Doctor Love: Anon

Sunday, November 5th, 2017

Readers, email your question to [email protected] Your letters are edited solely for grammar, spelling and length.

Dear Doctor Love,
I’m an outgoing guy in my mid-twenties and I have found my soul-mate in a quiet, soft spoken girl. I want to spend the rest of my life with her, but we are complete opposites. She rarely talks about herself where I am naturally talkative, so I end up chatting away while she just smiles and listens. We can be in the same room together for hours and never speak to each other and that feels strange for me. At a party she will hang back and watch the room and I can neglect her when I am having a fun time with a group of friends. She doesn’t complain and often offers to let me stay and she will catch a taxi home, and I believe she really doesn’t mind, but it makes me feel terrible. Sometimes she tells me to go out on a Saturday night by myself while she stays home and reads a book. Can I help her be more comfortable with crowds and show her that she can have a good time or should I slow down to her speed? I really want this to work.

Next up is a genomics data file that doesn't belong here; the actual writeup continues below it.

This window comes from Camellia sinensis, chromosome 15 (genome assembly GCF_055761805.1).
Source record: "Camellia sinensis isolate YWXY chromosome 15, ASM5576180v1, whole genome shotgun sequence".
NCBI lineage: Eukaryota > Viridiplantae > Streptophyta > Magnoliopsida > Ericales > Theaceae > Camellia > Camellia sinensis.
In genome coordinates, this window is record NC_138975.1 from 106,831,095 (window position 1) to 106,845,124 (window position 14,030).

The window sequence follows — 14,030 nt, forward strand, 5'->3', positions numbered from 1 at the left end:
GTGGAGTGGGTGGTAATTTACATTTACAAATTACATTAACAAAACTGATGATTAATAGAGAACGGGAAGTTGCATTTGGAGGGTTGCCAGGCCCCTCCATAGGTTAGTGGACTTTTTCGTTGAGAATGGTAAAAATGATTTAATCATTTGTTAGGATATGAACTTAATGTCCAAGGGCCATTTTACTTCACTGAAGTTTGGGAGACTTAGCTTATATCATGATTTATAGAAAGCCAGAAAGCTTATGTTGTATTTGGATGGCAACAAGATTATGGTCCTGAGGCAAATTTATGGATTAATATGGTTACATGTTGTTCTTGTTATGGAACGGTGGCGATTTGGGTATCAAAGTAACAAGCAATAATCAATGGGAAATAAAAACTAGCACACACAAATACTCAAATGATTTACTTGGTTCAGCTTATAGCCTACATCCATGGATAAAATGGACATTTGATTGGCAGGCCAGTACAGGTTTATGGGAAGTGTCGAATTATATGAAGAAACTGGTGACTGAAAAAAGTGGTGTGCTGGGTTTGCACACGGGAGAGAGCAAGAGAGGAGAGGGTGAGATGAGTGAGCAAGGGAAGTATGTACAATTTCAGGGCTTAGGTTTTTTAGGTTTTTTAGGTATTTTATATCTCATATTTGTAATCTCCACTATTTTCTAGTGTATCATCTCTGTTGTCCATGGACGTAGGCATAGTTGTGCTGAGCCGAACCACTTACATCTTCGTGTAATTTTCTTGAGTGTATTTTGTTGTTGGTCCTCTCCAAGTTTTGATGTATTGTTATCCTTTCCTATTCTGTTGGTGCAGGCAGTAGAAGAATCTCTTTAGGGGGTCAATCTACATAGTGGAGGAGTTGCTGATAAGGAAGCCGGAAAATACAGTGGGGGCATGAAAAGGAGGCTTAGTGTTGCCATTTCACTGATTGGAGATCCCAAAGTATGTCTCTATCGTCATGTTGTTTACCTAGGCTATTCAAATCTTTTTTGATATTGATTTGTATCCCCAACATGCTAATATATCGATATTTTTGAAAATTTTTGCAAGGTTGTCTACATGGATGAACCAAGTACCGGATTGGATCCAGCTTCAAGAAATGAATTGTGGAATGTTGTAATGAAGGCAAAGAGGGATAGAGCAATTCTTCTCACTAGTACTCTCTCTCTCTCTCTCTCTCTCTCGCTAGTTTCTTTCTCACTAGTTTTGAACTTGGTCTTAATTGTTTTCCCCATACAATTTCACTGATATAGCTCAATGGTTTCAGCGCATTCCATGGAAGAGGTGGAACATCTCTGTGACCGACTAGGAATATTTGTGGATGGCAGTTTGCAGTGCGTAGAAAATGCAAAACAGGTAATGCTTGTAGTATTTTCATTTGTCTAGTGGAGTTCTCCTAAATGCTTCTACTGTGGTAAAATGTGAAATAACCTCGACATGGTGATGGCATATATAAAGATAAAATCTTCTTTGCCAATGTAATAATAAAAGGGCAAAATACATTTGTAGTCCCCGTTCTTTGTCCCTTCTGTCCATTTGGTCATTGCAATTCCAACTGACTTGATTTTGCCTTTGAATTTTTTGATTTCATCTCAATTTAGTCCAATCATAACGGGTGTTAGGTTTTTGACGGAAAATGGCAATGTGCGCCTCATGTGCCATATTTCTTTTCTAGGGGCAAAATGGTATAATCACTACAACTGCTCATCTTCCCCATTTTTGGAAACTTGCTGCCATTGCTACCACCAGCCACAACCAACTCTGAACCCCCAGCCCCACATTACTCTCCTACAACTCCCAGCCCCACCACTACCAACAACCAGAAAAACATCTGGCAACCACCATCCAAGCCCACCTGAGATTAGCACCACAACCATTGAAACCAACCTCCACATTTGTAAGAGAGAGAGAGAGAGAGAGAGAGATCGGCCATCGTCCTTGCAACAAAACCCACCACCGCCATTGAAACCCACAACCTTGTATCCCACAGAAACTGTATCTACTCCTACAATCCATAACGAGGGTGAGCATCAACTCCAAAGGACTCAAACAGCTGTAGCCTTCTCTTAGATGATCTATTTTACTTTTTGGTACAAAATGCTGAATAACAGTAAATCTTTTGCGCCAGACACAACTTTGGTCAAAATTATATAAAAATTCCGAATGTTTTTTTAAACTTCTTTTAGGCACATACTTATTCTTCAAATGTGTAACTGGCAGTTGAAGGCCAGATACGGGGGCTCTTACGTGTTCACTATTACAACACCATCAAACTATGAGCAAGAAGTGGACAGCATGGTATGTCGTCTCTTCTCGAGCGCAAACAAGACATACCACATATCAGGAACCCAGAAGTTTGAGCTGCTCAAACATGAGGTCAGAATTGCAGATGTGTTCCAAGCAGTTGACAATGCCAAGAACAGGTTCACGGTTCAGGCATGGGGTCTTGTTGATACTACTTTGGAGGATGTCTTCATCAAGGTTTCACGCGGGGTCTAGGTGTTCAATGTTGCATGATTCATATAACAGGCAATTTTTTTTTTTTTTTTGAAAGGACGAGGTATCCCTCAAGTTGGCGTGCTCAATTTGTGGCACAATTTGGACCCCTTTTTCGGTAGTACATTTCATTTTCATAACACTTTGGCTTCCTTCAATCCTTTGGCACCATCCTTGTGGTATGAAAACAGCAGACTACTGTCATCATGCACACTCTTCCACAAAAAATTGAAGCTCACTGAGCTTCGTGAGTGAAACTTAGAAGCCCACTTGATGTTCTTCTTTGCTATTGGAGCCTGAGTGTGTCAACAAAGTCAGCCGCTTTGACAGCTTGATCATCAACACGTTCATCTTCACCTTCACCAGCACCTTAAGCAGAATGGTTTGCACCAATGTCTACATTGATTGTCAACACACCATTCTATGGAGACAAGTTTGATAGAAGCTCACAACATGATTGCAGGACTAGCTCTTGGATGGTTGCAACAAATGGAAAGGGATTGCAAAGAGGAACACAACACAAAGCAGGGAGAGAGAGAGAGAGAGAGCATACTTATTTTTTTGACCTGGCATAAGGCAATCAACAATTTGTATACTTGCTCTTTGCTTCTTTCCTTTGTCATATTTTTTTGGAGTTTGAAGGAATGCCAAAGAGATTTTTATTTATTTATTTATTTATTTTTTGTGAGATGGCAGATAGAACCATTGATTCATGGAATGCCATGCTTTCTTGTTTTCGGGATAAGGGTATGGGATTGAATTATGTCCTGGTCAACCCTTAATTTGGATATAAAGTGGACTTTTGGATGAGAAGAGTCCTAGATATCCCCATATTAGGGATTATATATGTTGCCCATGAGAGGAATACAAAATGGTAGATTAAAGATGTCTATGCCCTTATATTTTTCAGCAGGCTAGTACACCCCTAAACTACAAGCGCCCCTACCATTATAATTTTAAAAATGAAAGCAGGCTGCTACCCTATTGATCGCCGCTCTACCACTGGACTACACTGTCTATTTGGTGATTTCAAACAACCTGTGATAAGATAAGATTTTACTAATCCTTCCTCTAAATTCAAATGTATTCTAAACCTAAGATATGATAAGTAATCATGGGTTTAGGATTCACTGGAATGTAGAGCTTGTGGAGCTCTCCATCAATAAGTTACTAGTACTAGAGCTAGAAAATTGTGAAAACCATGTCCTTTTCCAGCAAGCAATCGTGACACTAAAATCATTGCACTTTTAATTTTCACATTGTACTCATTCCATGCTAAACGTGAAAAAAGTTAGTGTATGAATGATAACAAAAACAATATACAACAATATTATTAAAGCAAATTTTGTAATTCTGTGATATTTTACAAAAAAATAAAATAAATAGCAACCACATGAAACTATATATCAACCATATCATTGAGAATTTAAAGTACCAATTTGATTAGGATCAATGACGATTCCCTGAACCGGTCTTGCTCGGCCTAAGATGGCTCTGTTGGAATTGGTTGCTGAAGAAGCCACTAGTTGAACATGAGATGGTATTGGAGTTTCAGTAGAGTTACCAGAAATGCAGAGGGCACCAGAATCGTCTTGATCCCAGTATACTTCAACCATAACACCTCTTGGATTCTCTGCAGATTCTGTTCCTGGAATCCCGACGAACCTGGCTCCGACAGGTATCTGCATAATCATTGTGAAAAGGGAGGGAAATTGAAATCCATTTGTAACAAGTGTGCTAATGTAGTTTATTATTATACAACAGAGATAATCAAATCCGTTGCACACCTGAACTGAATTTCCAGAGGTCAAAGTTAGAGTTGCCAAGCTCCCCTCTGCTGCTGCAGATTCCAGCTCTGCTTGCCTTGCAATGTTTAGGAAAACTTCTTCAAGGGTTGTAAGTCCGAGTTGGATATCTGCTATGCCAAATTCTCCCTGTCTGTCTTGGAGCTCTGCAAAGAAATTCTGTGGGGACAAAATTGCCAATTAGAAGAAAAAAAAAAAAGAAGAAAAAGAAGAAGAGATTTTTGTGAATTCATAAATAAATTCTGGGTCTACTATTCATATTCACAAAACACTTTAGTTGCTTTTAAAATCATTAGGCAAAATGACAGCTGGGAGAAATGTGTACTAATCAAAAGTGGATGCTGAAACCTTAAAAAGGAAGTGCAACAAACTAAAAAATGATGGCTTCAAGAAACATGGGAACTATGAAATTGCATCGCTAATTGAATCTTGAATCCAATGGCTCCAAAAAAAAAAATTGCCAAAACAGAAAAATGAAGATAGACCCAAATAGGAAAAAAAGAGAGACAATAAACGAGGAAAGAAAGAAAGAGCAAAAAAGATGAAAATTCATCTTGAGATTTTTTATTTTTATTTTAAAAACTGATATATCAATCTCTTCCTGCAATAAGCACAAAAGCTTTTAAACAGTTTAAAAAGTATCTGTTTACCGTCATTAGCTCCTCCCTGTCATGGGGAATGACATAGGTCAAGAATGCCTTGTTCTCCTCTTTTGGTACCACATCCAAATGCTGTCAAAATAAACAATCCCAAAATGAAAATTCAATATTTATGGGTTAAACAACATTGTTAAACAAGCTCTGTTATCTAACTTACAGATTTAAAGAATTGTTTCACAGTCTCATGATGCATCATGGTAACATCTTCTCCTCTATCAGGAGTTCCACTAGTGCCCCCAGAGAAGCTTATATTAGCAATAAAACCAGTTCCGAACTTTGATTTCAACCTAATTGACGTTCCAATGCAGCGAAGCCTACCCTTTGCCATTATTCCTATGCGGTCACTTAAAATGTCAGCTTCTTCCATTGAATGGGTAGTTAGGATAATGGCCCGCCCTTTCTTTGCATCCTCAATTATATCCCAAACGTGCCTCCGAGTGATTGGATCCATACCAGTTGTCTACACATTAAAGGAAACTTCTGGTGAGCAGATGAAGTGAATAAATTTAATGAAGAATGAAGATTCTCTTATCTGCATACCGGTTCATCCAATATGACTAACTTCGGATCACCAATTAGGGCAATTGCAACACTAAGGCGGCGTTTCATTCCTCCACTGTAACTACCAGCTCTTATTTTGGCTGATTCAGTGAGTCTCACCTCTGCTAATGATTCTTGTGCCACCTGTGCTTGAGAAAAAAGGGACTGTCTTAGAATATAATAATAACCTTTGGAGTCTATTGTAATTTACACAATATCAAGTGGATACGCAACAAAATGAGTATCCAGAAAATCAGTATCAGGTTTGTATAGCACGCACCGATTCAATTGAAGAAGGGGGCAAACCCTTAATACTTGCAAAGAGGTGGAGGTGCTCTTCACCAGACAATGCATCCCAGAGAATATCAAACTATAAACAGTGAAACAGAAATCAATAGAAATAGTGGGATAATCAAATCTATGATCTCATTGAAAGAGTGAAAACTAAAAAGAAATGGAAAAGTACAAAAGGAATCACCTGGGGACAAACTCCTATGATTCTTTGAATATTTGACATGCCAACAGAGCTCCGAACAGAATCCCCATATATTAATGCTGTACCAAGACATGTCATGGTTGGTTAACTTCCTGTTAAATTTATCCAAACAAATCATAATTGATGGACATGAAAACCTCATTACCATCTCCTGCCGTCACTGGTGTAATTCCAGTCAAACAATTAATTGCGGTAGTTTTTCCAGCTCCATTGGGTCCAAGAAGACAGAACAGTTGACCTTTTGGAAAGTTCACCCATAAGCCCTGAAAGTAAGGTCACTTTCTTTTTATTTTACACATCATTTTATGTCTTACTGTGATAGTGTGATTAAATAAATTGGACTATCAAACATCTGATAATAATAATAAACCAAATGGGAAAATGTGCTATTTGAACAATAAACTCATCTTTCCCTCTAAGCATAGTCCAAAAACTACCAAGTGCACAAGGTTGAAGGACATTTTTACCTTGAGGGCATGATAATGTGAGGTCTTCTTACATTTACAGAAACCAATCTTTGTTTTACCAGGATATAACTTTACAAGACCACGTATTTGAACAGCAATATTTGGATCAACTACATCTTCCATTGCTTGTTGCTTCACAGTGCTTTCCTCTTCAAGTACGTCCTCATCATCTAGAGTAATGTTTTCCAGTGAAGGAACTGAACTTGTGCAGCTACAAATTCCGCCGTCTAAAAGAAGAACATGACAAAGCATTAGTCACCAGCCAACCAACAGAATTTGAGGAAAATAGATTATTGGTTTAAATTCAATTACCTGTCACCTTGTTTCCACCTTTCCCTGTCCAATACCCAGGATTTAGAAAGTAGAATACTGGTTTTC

/s/Anon

Dear Anon,
An introvert/extravert relationship can work very well if you understand each other’s needs and it appears that yours is already working—just not in the way you imagine it should. She would rather spend a few hours reading a book while you find enjoyment gathering with friends and engaging in more energetic pastimes. There is nothing in that type of relationship that needs to be a deal breaker. Both of you can be happy doing the things you love as long as you respect each other’s differences.
When you do go out together, learn to recognize when she is out of her comfort zone. She has presented the perfect game plan for parties—she offers to go home while you stay and enjoy yourself. Small talk, large groups and passionate conversation can be exhausting for an introvert, so understand her energy has most likely been drained and allow her to remove herself from the chaos. Respect that she has had enough and if she wants to duck out, let her, and go with her only if you want to. She’ll probably be happily reading when you get home and she will be able to interact with you on a one-to-one basis. Quiet time seems deeply necessary to her well-being, so don’t feel as though it is a lack of interest in you or your friends. She is not lonely or cutting you out, she is simply self-nurturing.

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